Understanding your work benefits program
This is an area that many of us may not think about too much. In fact, benefits aren’t considered nearly as much by most people as salary when choosing new employment. But benefits are usually valuable and often misunderstood. In fact, according to a study done by LIMRA in 2011, only 15 percent of employees were able to give a reasonable estimate of the cost of their health insurance.
There are many things to consider when thinking about benefits. Different companies offer different means of incentive to employees. Pensions were historically a way to reward employees for years of hard work, but they’re going the way of the dodo bird. Today, only 24% of Fortune 500 companies offer a pension. Does your company? If so, you’ll want to know how it works (i.e. vesting schedules, payout calculations, etc.) and how it will affect your retirement. Does your company offer other things, like a 401(k)? If so, do they have elective and non-elective contributions? It’s vital that you know those numbers and match to at least those amounts–it’s free money, after all!
What’s your company’s vacation policy and what time of year does it add more vacation days for workers? Do they cap the maximum days that employees can have? If so, are you in any danger of losing your excess vacation days? Does your company allow you to trade excess days in for monetary compensation? What about paid sick days and holidays?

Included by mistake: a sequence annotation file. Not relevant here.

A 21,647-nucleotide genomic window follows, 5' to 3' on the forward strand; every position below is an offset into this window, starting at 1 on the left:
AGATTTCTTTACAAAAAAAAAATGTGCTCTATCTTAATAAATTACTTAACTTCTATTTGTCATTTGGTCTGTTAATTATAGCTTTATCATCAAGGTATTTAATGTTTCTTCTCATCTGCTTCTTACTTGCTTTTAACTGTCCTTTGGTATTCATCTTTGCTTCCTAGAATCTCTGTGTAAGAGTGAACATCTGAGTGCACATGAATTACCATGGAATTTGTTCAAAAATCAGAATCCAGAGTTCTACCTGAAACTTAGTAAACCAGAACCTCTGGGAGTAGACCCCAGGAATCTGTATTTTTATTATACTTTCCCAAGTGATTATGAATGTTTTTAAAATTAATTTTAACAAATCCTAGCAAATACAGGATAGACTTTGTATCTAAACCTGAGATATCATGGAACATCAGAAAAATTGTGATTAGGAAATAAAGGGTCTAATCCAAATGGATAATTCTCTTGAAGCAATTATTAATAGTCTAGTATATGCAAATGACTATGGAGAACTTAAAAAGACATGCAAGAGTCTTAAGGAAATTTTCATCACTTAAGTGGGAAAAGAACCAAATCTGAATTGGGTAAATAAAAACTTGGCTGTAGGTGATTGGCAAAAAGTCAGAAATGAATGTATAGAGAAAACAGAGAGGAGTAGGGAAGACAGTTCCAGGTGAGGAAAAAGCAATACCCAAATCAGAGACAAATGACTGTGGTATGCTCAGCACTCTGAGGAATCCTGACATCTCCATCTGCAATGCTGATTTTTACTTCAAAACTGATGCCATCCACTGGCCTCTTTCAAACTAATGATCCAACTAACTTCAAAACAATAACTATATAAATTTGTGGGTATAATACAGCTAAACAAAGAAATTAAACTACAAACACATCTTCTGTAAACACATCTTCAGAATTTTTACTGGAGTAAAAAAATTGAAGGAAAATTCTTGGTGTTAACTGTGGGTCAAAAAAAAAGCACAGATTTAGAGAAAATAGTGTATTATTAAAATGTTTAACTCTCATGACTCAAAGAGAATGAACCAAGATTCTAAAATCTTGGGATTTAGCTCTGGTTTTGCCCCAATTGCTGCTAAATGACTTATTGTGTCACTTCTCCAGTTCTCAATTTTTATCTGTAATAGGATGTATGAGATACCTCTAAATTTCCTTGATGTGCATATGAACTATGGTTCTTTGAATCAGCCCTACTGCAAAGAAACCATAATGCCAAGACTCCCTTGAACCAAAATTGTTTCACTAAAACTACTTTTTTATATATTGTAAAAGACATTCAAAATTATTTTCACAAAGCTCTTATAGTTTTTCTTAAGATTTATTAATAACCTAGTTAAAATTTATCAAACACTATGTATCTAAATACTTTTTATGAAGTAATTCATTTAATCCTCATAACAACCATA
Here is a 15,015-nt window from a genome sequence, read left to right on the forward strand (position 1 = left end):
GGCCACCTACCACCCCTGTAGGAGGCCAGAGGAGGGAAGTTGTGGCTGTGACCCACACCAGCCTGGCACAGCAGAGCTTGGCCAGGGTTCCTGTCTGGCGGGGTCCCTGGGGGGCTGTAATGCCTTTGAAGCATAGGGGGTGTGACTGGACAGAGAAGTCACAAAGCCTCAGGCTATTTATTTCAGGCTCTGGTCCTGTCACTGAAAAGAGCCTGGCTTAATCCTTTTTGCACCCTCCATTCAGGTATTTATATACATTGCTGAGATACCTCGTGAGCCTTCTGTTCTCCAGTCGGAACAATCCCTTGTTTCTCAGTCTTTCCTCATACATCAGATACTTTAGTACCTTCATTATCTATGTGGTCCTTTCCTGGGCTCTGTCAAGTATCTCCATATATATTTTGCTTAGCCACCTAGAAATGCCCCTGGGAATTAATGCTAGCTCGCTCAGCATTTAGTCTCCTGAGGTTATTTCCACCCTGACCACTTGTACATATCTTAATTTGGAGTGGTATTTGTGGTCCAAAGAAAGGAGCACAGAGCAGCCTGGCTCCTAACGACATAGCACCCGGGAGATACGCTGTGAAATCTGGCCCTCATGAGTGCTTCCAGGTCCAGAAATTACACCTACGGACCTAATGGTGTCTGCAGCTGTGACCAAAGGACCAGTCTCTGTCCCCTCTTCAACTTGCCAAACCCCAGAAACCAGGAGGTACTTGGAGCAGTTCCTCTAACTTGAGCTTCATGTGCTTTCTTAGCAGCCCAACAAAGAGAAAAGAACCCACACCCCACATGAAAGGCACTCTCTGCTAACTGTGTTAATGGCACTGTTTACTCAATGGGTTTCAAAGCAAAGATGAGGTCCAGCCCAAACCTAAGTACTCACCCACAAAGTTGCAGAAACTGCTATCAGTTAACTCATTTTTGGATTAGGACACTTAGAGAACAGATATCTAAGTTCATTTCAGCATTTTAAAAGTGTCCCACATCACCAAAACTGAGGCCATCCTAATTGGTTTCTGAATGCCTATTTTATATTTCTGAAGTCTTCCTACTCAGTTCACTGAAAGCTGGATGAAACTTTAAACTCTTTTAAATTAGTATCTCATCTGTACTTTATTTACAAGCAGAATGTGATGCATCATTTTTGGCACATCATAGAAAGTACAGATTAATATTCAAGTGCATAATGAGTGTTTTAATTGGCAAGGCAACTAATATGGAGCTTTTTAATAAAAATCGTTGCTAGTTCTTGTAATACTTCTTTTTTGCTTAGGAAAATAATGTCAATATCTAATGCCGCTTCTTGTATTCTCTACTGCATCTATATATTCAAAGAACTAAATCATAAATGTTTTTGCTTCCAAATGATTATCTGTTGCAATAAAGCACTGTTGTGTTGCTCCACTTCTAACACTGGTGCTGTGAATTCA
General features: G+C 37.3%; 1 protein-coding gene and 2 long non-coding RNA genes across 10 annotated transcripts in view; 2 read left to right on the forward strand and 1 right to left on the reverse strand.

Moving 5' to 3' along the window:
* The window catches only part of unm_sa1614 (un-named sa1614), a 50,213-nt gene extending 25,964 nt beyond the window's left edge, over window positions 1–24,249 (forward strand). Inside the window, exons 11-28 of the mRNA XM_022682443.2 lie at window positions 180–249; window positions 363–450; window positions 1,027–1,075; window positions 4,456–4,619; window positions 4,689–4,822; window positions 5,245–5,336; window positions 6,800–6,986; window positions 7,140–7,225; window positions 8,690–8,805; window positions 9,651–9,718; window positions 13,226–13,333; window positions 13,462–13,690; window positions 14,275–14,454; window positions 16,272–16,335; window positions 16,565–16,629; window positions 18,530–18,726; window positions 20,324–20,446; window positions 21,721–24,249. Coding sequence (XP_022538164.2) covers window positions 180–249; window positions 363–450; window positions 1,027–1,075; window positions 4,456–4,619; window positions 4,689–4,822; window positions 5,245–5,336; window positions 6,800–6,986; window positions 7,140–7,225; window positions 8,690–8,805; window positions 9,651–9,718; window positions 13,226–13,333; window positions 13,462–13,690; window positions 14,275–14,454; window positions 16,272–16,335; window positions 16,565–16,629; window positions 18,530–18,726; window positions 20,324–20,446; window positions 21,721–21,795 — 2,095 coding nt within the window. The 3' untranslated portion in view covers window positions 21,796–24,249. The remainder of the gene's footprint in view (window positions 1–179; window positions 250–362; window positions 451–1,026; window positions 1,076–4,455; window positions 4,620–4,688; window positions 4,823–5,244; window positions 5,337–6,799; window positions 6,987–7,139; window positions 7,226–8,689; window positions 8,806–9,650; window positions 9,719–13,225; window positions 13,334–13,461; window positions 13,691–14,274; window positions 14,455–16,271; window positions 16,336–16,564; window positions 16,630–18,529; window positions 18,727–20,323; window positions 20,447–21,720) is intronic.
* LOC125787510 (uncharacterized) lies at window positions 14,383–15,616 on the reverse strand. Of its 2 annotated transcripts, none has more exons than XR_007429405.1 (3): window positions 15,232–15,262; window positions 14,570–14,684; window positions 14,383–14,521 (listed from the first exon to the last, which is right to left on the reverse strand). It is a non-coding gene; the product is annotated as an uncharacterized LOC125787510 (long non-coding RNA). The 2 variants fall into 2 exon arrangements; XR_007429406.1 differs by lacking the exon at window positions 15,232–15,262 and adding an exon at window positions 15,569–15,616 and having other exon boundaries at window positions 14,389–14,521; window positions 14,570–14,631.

What about other things, like dependent care benefits? Or Health Care Flexible Spending Accounts? And if you have a spouse, how do their benefits complement yours?
I hope you see my point that there are a lot of things that you may or may not know. Or there are things that you think you know, but may not fully understand. For example, my wife is a teacher and I probably don’t understand her PERA program like I should. But these are our benefits. These are going to have an effect on us in one way or the other for the rest of our lives, so it’s important to understand them.
If you are your company’s benefits expert, good for you. If you’re not, seek that person out and make sure that you fully understand (and are taking full advantage of) your benefits. Another thing to ask your benefits expert is exactly how much your benefits are worth! This is good to know and to consider if you’re thinking about making a job change. Benefits may not show up on the stat-line, like your paycheck amount, but they ultimately do translate into money in your pocket. Don’t take them lightly, and know how your personal benefits work (or should work) for you.